Jefferson County’s elected leaders on Tuesday began the precarious task of threading a fiscal needle to keep its nearly 70-year-old county fairgrounds in operation, as the reality of a budget crunch crashed headlong into the impassioned pleas of dozens of residents who don’t want to see an important link to the area’s history erased.
“These are sacred lands to us,” said Ariana Sharp, a Lakewood resident who started riding horses at age 3. “My dream is to send my children to the fairgrounds.”
Sharp was one of more than 100 residents who crowded into the commissioner hearing room for more than four hours Tuesday to share ideas on how to save the Jefferson County Fairgrounds from the chopping block. The county has considered ending fairgrounds operations as it tackles a $12 million budget shortfall in 2021.
Many of those who spoke Tuesday said the fairgrounds and the programs it offers — from the 4-H Club to the Westernaires to the Jeffco High School Rodeo Team — provide a vital cultural bridge to an equine and agricultural-focused world that is part and parcel of the county’s history.
“Losing the fairgrounds will increase the urban/rural divide even more,” said Robin Driggers, a Morrison resident who recently helped found the nonprofit group Friends of Jeffco Fairgrounds to act as a potential partner to the county in shouldering some of the $1.8 million in annual costs to run the 100-acre facility in Golden.
Others cited the fairgrounds’ longtime role as an evacuation site for large animals during wildfires and floods as reason to keep it going. Resident Andrea Raschke said there is no alternative site for horses and livestock during emergencies.
“It’s one thing to pack a gymnasium with people — it’s another to house a large assortment of animals,” she said.
County Manager Don Davis ended the meeting on a hopeful note, with a plan built around maintaining “critical portions” of the fairgrounds that could save the county $1 million to $1.6 million. That would allow youth, equine and agricultural groups to continue holding their events at the fairgrounds while at the same time exploring a possible partnership with an outside group to operate the site on a day-to-day basis.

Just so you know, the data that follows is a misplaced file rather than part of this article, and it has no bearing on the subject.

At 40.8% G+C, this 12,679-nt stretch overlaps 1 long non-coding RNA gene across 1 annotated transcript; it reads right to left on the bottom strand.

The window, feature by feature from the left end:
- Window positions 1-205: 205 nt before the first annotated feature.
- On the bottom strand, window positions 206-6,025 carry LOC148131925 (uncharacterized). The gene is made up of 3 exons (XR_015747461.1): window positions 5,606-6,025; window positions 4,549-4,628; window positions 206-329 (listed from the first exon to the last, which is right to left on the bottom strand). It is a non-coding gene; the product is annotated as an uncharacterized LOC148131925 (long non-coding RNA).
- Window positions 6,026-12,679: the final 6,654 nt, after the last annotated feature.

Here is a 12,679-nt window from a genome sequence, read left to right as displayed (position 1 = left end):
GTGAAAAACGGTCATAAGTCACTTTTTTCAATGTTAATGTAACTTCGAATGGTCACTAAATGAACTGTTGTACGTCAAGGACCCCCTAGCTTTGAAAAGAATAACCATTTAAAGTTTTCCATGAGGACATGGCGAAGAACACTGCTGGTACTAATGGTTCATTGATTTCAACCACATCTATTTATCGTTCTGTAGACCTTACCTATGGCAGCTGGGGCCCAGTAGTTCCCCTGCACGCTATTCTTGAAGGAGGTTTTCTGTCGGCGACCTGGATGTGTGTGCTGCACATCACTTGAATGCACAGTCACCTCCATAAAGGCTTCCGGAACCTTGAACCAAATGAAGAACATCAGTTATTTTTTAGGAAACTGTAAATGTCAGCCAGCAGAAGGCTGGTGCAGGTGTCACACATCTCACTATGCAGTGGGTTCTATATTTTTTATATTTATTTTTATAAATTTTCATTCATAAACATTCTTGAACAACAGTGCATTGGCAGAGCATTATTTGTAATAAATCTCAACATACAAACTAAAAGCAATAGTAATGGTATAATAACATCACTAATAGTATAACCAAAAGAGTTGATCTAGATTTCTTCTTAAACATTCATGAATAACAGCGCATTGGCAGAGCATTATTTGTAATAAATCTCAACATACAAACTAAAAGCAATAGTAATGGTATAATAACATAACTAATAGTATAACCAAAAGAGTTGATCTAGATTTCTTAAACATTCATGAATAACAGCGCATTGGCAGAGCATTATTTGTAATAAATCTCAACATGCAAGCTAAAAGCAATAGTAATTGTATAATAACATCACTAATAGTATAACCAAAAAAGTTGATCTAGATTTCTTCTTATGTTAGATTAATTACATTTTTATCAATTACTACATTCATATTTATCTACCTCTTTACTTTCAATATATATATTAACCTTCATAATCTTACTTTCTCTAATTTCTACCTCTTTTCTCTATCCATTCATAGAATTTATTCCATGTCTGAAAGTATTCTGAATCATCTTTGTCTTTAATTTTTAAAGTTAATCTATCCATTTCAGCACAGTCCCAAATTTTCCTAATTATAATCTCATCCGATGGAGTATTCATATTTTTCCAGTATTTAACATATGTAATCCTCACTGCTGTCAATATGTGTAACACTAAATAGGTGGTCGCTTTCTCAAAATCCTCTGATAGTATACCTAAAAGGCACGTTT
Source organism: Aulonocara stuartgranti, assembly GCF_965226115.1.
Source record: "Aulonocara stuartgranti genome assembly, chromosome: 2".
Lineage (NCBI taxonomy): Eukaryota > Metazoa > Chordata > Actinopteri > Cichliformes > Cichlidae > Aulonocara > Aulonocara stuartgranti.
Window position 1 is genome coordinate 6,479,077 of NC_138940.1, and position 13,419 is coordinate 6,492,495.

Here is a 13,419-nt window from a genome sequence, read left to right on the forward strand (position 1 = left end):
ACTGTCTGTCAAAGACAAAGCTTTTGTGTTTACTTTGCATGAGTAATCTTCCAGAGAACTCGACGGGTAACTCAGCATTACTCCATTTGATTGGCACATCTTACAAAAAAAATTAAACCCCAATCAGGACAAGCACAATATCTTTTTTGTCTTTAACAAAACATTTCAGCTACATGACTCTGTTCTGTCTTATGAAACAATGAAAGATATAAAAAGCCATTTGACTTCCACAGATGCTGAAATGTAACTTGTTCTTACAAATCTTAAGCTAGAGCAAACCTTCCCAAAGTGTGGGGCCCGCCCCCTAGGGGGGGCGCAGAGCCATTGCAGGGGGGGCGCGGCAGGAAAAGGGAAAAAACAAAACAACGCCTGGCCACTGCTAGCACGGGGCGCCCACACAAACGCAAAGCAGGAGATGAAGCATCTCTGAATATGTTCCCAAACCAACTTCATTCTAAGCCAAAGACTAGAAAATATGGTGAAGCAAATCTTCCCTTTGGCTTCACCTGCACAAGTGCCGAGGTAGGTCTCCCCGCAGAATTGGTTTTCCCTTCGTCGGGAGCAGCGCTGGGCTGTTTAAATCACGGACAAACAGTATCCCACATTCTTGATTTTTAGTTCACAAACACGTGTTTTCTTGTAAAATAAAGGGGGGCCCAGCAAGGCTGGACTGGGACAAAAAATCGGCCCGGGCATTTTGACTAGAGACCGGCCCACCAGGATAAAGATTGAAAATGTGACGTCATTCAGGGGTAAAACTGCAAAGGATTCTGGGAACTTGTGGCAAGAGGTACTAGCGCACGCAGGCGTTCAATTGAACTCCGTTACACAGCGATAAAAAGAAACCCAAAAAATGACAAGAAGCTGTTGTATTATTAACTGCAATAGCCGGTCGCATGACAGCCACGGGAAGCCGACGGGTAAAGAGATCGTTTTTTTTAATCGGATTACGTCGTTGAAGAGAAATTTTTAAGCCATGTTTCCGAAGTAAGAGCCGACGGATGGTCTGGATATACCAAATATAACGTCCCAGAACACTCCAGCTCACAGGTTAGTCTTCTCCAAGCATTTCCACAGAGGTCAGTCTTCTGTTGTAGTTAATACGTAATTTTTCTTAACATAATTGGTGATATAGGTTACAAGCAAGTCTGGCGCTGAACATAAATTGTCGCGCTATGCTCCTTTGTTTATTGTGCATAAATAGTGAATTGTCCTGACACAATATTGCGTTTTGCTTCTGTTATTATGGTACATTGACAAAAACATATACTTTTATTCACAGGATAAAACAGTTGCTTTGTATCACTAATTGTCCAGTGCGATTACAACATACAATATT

Fees may have to increase and there’s even an option to close the fairgrounds one day a week to save money.
“We believe that’s a viable path forward to preserve these activities at the Jeffco Fairgrounds,” Davis said.
The question about the fairgrounds’ future arose last month as the county began to wrestle with the reality of a budget shortfall since voters in Jefferson County rejected a ballot measure last November that would have allowed the county to keep revenues beyond what the Taxpayer’s Bill of Rights allows.
The sheriff’s department has been releasing some jail inmates early after budget cuts were imposed, and the jail closed its seventh floor on Jan. 1, which reduced the number of available beds from 1,392 to 1,148.
“It’s really important to know how we got here,” said Commissioner Lesley Dahlkemper, who noted that Jefferson County is one of the only counties in the state that hasn’t passed a measure to de-Bruce. “If we had voter permission to tap into $12 million (in excess TABOR funds), we could address the budget issues today. While other counties are investing in transportation and programs for kids, we’re looking at cutting $12.5 million.”
But Golden resident Jennison Perry told the commissioners that he has only seen increases in his property taxes in recent years.
“When I see my property tax go up $3,000 over six years, that money is going somewhere,” he said.
The county will continue discussions on the future of the fairgrounds as it approaches its next budget cycle this fall. In an interview before the meeting, Lisa Slavig said Friends of Jeffco Fairgrounds plans to unveil a plan next month on how to take over operations at the fairgrounds through a public-private partnership with the county.
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